Graham Reid | | 4 min read
Curiously enough, although both men were artists living in the same city not far from each other, had friends in common and sometimes attended the same exhibitions, they never met.
They were however separated by age (the older man in his mid 50s, the younger man three decades his junior) and cultural background (American and Chinese).
But now Andy Warhol and Ai Weiwei, or their work at least, meet on common ground at the National Gallery of Victoria in Melbourne for a blockbuster exhibition featuring 200 of Warhol's most iconic works and over 300 by Weiwei including major new commissions by the Chinese artist and political activist, one of which will be an installation of more than 1400 bicycles.
Given the separate careers and cultures of the two artists -- Ai a 30-year old aspiring artist living in New York's East Village when Warhol died in 1987 – it may seem these men have little in common. But not so, says the NGA's senior curator of international art, Max Delany.
“It's not a forced marriage because there's a real background to it. For example Ai lived in New York for a decade from 83 and there's an interesting self portrait photograph from 87 of him in front of a Warhol self-portrait where he is aping the gesture of Warhol.
“He was a young artist, but there is already that direct identification with Warhol, and when he arrived in New York the first book he purchased and read was Warhol's From A to B and Back Again.”
Delany – who has met Ai three times, been to his studio in Beijing and has worked closely with the Andy Warhol Museum in Pittsburg where the exhibition will go at the end of its Melbourne season in April – says Ai openly acknowledges Warhol's influence on his work and practice.
“And we are really framing the show around an exemplary artist from the 20th century and one of the most consequential artists working today in the 21st century, which has often been termed 'The Chinese Century'.”
Yet Warhol's curious detachment and Ai's overt activism which at separate times has seen him arrested, prevented from travel and having his studios searched by Chinese authorities would also seem to set them apart.
Yet, says Delany, while Warhol's work was often considered ambivalent that might have been ambiguity and irony, and he used socio-political iconography throughout his work from images of the Kennedy assassination and Mao Zedong to race riots, dollar signs, guns and his huge prints of an electric chair.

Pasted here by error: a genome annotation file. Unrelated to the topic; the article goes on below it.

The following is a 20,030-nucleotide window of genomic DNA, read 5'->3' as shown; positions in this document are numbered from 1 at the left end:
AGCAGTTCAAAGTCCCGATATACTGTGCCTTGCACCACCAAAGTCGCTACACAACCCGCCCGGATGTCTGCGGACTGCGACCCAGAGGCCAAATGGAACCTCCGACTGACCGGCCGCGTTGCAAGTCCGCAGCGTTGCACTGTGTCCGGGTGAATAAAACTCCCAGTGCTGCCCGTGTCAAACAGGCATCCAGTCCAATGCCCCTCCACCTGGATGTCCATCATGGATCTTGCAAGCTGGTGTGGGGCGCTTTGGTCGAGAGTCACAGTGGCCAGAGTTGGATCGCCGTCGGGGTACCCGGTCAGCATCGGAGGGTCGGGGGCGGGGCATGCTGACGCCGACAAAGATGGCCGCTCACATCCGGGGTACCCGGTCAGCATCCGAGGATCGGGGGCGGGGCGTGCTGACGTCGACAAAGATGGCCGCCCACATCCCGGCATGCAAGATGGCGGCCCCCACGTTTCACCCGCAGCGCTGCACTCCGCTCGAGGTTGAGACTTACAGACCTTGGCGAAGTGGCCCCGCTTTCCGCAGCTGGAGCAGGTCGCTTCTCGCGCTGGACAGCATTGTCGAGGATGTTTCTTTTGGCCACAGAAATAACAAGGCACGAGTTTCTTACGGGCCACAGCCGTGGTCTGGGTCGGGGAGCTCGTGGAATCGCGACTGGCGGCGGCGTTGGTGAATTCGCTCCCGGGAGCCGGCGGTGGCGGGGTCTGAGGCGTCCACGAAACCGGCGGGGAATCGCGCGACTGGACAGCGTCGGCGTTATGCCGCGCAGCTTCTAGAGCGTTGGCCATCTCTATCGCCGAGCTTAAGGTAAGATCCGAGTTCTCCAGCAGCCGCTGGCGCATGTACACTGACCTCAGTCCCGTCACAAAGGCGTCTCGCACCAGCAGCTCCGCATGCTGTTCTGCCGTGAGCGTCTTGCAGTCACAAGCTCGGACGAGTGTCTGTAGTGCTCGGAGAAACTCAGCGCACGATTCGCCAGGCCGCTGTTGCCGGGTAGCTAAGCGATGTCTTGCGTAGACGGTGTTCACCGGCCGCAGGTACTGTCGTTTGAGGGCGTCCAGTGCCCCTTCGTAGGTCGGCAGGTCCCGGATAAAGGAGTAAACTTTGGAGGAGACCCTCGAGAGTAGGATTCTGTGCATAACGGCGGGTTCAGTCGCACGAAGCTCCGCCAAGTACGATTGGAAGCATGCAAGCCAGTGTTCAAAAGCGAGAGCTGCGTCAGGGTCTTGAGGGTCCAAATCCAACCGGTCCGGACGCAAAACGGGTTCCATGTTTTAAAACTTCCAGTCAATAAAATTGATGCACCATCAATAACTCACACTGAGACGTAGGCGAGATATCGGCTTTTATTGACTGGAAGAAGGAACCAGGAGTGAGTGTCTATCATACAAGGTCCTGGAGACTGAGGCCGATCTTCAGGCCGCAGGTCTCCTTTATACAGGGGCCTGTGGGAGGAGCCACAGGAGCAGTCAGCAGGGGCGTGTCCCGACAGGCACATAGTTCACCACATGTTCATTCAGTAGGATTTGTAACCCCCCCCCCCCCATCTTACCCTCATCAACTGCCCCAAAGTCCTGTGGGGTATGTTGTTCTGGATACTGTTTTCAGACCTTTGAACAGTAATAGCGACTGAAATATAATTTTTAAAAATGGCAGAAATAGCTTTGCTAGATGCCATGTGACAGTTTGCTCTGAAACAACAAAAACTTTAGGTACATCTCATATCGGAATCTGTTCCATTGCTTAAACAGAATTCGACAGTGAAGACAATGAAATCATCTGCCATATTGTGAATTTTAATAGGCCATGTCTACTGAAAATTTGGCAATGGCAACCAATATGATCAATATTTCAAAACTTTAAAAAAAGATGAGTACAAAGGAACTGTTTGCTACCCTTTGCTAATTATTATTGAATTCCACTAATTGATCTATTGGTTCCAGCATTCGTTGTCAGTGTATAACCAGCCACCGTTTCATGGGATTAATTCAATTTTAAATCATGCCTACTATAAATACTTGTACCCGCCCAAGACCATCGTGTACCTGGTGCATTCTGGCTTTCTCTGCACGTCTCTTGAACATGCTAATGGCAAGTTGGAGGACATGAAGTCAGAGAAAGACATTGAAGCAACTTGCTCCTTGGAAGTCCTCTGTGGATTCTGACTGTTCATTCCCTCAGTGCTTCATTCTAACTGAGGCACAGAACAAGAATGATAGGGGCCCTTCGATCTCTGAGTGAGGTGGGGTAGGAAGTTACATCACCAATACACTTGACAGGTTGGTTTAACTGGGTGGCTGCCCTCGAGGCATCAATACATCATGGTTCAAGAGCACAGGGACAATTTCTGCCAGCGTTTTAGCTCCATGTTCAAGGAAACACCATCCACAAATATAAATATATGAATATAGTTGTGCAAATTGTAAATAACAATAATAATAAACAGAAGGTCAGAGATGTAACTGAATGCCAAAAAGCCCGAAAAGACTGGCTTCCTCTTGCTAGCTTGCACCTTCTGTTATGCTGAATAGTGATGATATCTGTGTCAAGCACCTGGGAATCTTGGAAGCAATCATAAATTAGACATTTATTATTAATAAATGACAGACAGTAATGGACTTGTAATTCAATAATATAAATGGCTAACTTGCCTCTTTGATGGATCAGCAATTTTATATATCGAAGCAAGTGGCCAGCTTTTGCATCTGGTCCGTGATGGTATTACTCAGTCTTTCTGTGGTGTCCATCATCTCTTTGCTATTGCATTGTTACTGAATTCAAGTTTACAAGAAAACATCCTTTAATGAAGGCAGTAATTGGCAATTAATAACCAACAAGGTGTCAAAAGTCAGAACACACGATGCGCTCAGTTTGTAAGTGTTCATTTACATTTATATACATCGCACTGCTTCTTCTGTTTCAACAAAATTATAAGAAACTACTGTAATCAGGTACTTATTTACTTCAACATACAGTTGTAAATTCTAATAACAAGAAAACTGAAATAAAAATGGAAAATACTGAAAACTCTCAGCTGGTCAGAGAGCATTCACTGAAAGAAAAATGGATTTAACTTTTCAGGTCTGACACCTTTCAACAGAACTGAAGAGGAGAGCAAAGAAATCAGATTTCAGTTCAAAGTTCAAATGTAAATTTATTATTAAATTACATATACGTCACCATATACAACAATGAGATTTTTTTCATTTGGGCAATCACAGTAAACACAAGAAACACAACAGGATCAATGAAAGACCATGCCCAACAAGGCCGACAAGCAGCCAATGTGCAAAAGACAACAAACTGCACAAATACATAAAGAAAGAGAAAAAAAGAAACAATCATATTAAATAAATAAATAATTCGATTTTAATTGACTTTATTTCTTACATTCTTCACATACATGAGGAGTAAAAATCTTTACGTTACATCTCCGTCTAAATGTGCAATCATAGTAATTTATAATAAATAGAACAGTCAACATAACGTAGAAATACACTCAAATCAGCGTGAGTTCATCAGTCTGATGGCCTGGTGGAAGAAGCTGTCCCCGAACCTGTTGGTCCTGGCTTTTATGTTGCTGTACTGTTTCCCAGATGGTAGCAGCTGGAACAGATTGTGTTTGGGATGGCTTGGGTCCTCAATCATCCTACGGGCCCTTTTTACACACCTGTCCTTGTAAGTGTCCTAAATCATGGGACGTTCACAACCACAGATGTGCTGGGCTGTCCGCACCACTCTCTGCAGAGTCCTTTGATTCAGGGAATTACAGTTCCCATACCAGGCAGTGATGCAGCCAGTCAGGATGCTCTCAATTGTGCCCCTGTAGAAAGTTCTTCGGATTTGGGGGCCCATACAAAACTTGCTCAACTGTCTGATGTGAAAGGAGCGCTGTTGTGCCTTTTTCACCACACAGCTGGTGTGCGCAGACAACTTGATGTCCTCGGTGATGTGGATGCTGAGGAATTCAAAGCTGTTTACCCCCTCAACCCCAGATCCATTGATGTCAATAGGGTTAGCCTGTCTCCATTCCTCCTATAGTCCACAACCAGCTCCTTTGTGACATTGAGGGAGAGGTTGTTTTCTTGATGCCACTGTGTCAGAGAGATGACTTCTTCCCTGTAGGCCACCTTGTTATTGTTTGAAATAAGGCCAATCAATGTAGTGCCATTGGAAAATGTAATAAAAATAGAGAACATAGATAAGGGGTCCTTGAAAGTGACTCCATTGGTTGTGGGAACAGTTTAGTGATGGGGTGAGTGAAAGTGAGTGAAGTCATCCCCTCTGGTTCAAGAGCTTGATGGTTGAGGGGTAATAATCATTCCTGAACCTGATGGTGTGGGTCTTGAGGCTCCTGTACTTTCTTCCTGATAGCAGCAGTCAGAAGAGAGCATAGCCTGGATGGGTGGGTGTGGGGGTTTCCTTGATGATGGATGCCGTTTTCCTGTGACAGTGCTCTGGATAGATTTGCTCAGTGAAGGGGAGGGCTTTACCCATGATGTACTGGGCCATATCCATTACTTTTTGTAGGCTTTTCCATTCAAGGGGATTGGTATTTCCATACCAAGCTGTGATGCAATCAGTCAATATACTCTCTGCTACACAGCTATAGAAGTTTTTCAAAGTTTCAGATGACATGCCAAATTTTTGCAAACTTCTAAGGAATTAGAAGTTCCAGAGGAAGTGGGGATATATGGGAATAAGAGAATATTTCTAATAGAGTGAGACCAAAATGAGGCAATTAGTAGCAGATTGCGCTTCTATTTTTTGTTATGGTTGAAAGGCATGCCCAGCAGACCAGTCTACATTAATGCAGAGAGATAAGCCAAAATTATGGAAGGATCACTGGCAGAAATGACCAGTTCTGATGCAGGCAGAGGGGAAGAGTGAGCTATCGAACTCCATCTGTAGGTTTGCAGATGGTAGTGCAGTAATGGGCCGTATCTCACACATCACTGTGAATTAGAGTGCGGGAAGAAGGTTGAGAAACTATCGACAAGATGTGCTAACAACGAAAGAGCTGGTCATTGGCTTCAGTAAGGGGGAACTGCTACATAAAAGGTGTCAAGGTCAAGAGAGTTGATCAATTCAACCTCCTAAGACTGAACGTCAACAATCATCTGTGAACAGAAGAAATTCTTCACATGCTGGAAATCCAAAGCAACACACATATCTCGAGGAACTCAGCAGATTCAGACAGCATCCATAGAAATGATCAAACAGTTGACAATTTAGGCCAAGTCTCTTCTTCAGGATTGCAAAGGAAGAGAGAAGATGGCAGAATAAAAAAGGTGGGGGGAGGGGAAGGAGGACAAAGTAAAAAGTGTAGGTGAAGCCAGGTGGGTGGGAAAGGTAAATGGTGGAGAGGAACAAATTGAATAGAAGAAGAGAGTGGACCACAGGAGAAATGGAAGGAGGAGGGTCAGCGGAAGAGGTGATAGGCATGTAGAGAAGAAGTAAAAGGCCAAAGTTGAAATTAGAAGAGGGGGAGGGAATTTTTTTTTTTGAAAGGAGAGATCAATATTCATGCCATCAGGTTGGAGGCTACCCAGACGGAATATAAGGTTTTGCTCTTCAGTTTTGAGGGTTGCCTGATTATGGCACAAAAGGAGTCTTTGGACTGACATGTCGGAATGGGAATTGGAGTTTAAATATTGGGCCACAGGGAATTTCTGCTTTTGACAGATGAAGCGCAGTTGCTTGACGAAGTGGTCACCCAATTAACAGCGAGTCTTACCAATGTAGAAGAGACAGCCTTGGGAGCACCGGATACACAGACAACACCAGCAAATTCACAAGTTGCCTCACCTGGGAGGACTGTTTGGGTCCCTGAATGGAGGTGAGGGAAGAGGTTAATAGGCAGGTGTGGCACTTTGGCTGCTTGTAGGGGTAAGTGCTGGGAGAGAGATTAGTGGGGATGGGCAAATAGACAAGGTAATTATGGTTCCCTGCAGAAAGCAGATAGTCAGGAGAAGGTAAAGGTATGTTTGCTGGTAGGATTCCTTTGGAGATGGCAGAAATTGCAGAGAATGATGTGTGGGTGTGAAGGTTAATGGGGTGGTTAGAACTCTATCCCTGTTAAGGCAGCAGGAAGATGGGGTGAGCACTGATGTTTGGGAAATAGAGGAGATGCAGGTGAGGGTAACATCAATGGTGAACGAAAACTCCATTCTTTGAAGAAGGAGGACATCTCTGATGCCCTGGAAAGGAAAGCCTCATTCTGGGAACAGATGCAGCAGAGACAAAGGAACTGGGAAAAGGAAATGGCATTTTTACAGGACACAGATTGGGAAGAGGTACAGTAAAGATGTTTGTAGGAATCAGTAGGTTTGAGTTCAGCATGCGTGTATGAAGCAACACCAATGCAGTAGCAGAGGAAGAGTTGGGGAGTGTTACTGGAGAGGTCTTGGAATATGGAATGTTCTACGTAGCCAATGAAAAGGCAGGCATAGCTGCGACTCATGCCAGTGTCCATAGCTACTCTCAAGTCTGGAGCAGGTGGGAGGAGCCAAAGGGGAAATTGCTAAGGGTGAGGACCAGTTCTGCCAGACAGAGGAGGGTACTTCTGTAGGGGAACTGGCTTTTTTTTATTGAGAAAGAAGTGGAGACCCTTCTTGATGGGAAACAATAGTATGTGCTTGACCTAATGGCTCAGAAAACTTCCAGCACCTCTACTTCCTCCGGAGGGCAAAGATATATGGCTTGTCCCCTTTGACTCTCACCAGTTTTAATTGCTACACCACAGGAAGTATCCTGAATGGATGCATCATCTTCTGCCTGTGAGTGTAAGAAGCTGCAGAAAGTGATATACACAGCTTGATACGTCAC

“So he uses some of the most defining iconography of the late 20th century, almost to the point of history painting. You look at those works and then compare the relationship Ai's work has to official culture or authority.
“There are a number of works in his Studies in Perspective series for example, where instead of the artist using his thumb to gain perspective on a field of vision, it is the middle finger raised against monumental buildings which are usually representative of authority whether they be in China, Russia, Paris, New York or Washington.
“So there is a really interesting connection about that relationship between individuals and power.”
If Warhol seemed infatuated with celebrity — thus anticipating the celebrity culture of today — both artist use their own celebrity to communicate beyond the art world. Ai also uses his for political activism, such as his blog which ran for four years from 05 in which he posted essays on art and architecture but also confronted the Chinese government's policies, notably inviting citizens to post the names of students killed in shoddily built schools which collapsed during the 08 earthquake in Sichuan province.
On close inspection there do seem links between the two artists, more than just Ai's admiration for Warhol's practice and factory-styled principle of art production. Both men came out of a conservative tradition of drawing – Warhol in fashion and advertising, Ai in classical Chinese landscapes — and both explore the visual vernacular and Modernist traditions after Marcel Duchamp and his ready-mades.
“Yes, both were critically involved in the way the artist can change the value of something,” says Delany. “You think of Warhol's soup cans which critique originality and question the value of art at the time, which was that established acceptance of the idea of originality. Warhol's multiples questioned that.
“Equally Ai uses painted pots which on the one hand are concerned with cultural heritage and the Chinese tradition, but on the other they interact at the interface of tradition and modernity, and how cultural heritage has been challenged and threatened by modernity.”
Separate rooms at the exhibition also place the artists' work in conjunction around similar or related ideas. Warhol was an almost obsessive photographer (Polaroids becoming his chosen idiom) as was Ai who assiduously photographed New York life and the Chinese diaspora when he was in the city; each man presented post-Duchamp ready-mades; both used images of flowers (Ai's much more politically pointed as in his on-going Flowers of Freedom project) . . .
One room couples their portraits of celebrities, political figures and interest in social realism and propaganda.
And in a world full of Warhols and touring exhibitions of the artist, even long-gone Andy seems relevant again.
“Ai Weiwei has said the full value of Warhol's work was not appreciated in his lifetime,” says curator Delany, “and he thinks the consequences of his work make him still the most significant artist today.”
Given his own profile as an artist, activist, socio-political commentator and celebrity, that seems a generous comment from Ai Weiwei.
So, not a forced marriage between Andy Warhol and Ai Weiwei, more a civil union in the arts across time and culture. And, oddly enough, celebrated in Melbourne.
Andy Warhol/Ai Weiwei, National Gallery of Victoria, Melbourne. December 11 to April 24 2016